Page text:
The 9/11 Trial: Will It Destroy Chinatown?

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    NEWSLETTERS

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    People look at shirts in the tourist heavy district of Chinatown.

    It’s becoming the on-again, off-again terrorist trial.

    Thanks to the latest statement from President Barack Obama, the business people and residents of Chinatown don’t know where they’re at. They’re worried and confused about what exactly the federal administration is going to do.

    To them, the life and death of their neighborhood is at stake.

    On January 29, the White House apparently gave up on its plan to try the alleged 9/11 terrorists at the federal courthouse in Foley Square. The Mayor, the Governor, Police Commissioner Kelly and other New York officials had warned that the cost and disruption to the city would cost hundreds of millions of dollars.

    "I think I can acknowledge the obvious," an administration official said. "We’re considering other options."

    But now ---an apparent reversal. President Obama told CBS, on having the trial here: "I have not ruled it out but I think it is important for us to take into account the practical logistical issues involved.

    "If you have a city that is saying no, and a police department that is saying no and a mayor that is saying no, that makes it difficult." But then, he added: "We have not ruled out anything---we will make a definitive judgment based on consultations with all the relevant authorities."

    The headlines on Google point up the contrasting White House positions: first, January 30, "U.S. Drops Plan for a 9/11 Trial in New York City." Then, on February 7: "Obama Does Not Rule Out 9/11 Trial."

    So what’s going on? Jan Lee, whose family has lived in Chinatown for three generations, had to move his furniture business to Brooklyn because of the street closings and disruption after 9/11. Lee is part of the Chinatown Residents Coalition that’s protesting holding the trial here. He told me:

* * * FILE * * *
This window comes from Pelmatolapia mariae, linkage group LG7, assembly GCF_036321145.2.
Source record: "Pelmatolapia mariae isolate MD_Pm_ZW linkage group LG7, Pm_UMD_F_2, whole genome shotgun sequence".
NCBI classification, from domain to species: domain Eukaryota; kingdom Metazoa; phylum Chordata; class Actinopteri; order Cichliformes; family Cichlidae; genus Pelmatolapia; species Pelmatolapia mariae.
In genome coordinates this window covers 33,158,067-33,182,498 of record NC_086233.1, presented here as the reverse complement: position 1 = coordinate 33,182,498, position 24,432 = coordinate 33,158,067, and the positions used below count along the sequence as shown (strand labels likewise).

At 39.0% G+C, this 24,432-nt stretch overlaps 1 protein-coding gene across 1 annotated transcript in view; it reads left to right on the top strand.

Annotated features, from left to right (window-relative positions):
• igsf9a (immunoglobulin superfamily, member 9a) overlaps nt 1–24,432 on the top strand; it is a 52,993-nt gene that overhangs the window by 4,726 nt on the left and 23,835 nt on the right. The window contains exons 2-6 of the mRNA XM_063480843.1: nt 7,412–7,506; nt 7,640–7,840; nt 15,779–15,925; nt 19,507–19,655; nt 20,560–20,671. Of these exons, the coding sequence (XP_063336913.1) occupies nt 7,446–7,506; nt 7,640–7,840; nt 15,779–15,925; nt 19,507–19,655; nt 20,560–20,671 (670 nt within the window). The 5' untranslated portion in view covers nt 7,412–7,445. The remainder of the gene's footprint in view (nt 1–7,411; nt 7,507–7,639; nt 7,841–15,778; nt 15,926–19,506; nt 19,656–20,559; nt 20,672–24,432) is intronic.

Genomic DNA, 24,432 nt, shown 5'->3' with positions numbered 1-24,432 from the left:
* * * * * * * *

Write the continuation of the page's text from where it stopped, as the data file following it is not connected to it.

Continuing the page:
"This trial would absolutely destroy the neighborhood. The lockdown of key streets would force more businesses to close and residents to leave. "

    Lee gave credit to Assembly Speaker Sheldon Silver for warning community leaders that the trial might still be held here. "He told us, when we met with him after the first story appeared, that we shouldn’t celebrate yet," Lee said. "Mr. Silver said the plan to hold the trial here isn’t dead yet."

    Silver, a son of the lower east side, knows his neighborhood and knows the ways of politicians in Albany and Washington.

    It would seem the people in the White House are paying no attention to the lives of the people who live in this dense neighborhood of narrow streets and heavy traffic.

    It would be ironic indeed if, in trying the men accused of carrying out the 9/11 plot, we steamrollered over the lives and livelihoods of many of the 250,000 people who live in the area from Canal Street to Brooklyn Bridge, from Broadway to Madison Street. This is what the police call the "soft zone" -- and it’s most vulnerable to new disruption.

    A prolonged trial here, says Lee, would "absolutely kill this neighborhood and leave a shell. Developers would take over eventually and build luxury housing and big box stores."

    Anna Goldstein, who has lived with her family in Chatham Towers near the courthouse for 25 years, told me: "President Obama and Attorney General Holder seem to have blinders on."

    The neighborhood’s new councilwoman, Margaret Chin, says: "We’re very upset. If a trial is held, it’s going to be like living in a prison."

    It would be tragic if, in the name of justice, we do a monumental injustice to the people of Chinatown, and this entire city.